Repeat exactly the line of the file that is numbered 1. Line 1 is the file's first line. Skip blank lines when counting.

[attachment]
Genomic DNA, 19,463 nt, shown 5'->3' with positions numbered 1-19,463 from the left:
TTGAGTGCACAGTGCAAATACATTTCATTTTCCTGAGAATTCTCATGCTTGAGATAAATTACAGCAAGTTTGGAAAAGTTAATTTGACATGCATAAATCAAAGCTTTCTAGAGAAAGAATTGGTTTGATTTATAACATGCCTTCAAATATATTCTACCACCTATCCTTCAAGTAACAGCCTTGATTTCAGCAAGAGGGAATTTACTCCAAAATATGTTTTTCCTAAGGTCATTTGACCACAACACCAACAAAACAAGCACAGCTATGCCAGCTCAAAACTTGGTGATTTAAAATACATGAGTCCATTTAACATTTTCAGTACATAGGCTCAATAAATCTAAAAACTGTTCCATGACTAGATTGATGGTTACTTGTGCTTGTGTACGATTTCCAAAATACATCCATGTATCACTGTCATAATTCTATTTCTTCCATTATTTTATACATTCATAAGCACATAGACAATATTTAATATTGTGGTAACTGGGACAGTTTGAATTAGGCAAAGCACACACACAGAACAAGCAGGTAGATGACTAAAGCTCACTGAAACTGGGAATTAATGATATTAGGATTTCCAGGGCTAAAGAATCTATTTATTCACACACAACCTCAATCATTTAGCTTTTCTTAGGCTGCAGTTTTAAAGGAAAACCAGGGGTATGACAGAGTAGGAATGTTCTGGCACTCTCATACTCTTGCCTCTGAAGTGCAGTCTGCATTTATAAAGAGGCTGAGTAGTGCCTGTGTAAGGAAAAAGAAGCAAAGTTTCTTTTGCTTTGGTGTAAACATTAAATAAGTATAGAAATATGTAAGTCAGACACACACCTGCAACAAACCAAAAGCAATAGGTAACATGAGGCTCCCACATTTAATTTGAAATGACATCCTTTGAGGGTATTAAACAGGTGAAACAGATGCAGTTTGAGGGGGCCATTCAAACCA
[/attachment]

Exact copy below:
Genomic DNA, 19,463 nt, shown 5'->3' with positions numbered 1-19,463 from the left: